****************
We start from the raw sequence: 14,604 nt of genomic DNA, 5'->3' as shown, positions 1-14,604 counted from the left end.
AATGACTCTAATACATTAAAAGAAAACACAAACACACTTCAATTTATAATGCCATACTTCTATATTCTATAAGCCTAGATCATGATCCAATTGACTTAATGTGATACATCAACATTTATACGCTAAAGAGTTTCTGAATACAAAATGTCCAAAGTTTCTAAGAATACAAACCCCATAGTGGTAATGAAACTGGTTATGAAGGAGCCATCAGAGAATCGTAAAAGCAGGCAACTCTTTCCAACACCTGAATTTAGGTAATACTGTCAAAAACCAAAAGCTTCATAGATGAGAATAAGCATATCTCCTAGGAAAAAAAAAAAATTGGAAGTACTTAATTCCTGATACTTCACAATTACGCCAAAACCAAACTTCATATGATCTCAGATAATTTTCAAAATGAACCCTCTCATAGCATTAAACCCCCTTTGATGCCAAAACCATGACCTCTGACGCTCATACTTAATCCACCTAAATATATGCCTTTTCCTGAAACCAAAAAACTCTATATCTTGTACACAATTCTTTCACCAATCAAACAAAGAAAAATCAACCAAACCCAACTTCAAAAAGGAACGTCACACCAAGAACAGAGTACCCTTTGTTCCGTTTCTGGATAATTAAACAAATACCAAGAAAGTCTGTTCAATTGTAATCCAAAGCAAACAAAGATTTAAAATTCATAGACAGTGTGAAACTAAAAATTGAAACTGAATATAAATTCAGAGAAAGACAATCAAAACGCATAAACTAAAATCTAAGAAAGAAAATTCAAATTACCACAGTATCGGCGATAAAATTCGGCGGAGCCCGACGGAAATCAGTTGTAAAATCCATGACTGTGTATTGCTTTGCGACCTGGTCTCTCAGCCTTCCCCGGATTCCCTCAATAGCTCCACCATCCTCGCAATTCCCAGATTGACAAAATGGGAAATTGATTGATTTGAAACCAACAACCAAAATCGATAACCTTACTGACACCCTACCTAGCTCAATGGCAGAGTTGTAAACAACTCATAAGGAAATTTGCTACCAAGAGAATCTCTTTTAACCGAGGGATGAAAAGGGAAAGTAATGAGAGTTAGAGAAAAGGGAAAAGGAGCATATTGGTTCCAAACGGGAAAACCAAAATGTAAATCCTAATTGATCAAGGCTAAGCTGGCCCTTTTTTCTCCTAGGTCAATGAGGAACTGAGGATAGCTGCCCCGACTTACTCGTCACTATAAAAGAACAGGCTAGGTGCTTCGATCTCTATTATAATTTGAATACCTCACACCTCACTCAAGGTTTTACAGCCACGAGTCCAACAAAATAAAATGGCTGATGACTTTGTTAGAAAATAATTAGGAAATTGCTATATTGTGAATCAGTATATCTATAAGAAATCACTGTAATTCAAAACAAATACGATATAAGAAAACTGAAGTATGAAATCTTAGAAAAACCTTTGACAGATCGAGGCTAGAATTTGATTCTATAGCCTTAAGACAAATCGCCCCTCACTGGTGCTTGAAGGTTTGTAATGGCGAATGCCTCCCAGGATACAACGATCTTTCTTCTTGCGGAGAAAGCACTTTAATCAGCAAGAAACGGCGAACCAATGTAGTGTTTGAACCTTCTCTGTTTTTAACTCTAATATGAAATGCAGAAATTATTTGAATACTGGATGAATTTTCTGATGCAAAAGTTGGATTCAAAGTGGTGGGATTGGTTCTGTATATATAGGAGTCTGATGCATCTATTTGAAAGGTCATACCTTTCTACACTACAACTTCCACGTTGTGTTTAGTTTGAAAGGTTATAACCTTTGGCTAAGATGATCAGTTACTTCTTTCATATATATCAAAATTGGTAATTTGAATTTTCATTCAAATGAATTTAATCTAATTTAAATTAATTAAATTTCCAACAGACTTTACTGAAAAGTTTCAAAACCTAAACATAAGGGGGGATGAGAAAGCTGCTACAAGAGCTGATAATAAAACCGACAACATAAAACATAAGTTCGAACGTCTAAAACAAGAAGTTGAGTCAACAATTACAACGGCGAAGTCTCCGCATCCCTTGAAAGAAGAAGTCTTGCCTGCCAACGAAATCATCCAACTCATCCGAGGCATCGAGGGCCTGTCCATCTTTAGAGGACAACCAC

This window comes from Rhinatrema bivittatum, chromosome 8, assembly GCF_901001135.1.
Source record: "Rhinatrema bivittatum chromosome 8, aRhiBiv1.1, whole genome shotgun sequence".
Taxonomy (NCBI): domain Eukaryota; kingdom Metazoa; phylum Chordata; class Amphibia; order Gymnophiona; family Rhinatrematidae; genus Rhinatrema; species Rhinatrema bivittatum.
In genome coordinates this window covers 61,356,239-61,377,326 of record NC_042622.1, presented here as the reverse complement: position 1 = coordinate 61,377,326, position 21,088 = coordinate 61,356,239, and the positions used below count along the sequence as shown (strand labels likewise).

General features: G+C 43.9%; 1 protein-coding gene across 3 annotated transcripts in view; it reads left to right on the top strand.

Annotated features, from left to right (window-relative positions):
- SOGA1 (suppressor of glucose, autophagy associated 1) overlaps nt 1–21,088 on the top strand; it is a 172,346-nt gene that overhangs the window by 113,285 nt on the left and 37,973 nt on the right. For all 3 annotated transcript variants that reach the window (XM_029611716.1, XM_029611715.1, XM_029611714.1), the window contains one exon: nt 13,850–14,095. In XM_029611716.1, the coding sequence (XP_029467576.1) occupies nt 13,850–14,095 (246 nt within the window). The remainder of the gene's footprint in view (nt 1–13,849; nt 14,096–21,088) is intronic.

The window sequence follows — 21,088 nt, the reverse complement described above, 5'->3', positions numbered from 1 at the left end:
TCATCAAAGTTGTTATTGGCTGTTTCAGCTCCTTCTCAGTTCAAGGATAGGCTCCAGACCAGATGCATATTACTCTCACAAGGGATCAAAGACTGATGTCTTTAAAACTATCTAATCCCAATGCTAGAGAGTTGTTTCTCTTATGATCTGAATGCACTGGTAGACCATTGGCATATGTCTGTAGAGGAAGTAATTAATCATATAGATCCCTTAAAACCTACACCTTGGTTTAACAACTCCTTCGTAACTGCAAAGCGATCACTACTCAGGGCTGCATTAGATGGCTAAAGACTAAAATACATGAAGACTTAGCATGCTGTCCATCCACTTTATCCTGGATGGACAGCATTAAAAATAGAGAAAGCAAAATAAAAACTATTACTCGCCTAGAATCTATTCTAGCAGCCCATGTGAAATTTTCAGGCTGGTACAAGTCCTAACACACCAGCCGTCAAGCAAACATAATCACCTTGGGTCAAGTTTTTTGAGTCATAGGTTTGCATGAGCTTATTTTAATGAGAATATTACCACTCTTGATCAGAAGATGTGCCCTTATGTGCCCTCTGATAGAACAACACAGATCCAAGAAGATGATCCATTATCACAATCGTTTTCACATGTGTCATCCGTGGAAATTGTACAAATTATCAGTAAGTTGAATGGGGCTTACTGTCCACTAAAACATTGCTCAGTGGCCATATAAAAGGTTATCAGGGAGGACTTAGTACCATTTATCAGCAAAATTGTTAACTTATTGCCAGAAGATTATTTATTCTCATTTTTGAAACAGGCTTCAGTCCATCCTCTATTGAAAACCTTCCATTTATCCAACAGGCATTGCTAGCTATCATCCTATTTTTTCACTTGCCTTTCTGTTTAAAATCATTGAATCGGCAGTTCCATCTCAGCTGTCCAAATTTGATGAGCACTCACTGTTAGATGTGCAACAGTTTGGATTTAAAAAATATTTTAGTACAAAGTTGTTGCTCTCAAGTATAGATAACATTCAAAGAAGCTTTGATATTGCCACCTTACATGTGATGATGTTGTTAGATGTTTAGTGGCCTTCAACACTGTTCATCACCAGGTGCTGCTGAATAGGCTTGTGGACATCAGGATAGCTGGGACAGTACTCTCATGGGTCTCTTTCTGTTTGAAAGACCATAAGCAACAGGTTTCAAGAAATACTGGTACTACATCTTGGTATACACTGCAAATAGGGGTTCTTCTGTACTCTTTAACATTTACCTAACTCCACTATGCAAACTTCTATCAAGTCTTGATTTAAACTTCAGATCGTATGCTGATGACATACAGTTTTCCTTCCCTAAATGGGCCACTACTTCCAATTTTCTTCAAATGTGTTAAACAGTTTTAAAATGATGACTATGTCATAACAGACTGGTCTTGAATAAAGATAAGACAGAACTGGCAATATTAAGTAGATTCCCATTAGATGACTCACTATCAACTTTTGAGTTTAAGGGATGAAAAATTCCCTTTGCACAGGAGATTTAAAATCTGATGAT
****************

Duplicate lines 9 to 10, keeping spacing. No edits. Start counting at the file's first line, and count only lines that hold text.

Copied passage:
- SOGA1 (suppressor of glucose, autophagy associated 1) overlaps nt 1–21,088 on the top strand; it is a 172,346-nt gene that overhangs the window by 113,285 nt on the left and 37,973 nt on the right. For all 3 annotated transcript variants that reach the window (XM_029611716.1, XM_029611715.1, XM_029611714.1), the window contains one exon: nt 13,850–14,095. In XM_029611716.1, the coding sequence (XP_029467576.1) occupies nt 13,850–14,095 (246 nt within the window). The remainder of the gene's footprint in view (nt 1–13,849; nt 14,096–21,088) is intronic.

The window sequence follows — 21,088 nt, the reverse complement described above, 5'->3', positions numbered from 1 at the left end: